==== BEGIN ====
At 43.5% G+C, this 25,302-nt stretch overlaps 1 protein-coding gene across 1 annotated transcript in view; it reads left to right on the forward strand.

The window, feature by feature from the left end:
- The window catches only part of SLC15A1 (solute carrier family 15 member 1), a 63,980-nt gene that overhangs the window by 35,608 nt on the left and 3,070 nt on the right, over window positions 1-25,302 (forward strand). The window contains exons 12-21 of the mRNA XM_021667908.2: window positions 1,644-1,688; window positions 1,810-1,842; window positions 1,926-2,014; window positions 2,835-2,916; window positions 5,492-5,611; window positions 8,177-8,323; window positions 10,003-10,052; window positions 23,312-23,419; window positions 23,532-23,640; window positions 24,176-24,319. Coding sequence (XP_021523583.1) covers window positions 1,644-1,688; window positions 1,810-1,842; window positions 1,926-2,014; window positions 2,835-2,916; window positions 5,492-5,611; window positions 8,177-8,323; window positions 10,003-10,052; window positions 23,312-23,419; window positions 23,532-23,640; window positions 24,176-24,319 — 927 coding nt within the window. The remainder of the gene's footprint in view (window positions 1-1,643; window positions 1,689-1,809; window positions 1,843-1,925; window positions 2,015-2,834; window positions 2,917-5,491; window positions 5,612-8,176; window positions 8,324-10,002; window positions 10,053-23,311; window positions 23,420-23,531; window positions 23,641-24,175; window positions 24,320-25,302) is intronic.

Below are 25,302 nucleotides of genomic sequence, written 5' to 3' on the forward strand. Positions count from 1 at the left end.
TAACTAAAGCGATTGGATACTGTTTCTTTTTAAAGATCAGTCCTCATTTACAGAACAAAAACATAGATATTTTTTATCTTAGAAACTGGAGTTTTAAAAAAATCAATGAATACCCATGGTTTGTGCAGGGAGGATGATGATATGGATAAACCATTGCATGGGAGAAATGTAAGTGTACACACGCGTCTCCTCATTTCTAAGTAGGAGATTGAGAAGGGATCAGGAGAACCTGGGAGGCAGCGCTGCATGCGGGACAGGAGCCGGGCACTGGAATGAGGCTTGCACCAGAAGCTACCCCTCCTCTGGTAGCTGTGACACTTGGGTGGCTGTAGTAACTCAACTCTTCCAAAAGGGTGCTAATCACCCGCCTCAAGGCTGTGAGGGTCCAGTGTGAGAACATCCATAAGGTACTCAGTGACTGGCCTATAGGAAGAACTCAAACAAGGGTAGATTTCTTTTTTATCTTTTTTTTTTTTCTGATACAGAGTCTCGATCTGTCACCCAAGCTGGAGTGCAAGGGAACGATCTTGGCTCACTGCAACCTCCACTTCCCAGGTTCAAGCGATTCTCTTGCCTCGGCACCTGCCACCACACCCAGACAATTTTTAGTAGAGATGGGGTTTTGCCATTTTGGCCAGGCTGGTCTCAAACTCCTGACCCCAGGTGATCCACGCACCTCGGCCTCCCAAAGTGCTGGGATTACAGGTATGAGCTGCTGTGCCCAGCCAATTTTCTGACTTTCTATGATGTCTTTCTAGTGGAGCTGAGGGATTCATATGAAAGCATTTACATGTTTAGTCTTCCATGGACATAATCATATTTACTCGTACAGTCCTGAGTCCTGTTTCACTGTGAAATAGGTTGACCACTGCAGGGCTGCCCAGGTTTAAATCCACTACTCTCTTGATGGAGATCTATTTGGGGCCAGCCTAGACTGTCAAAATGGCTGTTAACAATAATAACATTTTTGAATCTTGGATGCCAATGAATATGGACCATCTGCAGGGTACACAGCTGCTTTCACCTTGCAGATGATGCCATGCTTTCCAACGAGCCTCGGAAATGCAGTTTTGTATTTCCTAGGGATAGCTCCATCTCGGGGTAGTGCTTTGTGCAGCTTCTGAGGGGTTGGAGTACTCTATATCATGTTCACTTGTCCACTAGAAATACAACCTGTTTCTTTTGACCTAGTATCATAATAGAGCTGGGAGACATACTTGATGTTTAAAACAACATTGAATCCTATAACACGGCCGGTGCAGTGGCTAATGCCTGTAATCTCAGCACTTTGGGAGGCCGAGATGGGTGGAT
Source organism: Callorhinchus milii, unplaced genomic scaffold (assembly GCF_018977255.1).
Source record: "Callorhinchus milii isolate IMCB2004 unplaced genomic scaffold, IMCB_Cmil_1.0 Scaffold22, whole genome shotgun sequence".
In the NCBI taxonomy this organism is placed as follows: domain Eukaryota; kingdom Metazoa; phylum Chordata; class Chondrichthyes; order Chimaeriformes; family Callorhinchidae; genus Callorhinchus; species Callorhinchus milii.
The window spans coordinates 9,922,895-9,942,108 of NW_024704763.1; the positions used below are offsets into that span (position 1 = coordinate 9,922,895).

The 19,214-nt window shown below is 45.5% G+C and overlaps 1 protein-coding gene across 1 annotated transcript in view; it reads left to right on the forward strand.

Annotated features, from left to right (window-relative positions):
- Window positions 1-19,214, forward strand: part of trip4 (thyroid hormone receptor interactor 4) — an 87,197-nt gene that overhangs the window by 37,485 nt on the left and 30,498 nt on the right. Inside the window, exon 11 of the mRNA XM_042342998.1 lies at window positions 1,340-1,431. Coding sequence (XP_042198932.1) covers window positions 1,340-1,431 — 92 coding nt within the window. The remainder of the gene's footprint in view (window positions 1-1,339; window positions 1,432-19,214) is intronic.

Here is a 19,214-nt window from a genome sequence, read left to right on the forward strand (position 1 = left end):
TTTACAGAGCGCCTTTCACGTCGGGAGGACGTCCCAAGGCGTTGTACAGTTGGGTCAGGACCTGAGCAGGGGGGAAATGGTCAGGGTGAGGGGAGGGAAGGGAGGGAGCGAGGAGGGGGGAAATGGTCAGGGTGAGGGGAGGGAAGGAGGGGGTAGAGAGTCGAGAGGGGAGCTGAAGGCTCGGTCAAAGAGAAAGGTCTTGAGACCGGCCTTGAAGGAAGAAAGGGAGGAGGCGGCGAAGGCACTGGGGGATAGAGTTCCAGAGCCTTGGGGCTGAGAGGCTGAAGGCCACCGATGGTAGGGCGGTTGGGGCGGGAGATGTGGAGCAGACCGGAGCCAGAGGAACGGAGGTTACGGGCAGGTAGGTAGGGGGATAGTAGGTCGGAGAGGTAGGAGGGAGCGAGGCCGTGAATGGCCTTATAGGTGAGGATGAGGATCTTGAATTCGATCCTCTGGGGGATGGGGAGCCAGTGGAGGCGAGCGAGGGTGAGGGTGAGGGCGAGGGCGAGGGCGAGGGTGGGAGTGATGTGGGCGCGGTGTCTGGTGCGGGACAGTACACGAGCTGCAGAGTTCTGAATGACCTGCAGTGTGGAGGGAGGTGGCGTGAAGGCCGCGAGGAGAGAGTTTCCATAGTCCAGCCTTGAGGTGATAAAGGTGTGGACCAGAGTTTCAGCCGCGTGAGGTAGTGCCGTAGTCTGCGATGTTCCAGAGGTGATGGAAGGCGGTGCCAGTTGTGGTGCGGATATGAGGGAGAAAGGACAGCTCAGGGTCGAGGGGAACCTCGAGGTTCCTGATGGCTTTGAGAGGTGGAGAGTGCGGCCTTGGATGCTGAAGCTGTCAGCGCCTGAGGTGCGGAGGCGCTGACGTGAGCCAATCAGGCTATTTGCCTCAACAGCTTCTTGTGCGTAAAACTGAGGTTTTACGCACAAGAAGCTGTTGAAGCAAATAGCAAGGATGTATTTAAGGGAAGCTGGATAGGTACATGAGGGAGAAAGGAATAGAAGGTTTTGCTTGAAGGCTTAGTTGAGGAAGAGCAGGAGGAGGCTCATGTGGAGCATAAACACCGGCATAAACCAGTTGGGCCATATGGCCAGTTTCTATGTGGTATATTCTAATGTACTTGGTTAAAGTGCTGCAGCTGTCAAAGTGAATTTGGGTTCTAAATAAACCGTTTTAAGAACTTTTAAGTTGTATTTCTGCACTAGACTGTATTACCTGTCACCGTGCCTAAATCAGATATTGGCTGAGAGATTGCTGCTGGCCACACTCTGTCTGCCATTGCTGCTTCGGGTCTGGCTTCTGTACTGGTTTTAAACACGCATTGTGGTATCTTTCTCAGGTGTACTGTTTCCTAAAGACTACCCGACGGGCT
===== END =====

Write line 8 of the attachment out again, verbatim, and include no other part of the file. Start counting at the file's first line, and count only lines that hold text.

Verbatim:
In the NCBI taxonomy this organism is placed as follows: domain Eukaryota; kingdom Metazoa; phylum Chordata; class Chondrichthyes; order Chimaeriformes; family Callorhinchidae; genus Callorhinchus; species Callorhinchus milii.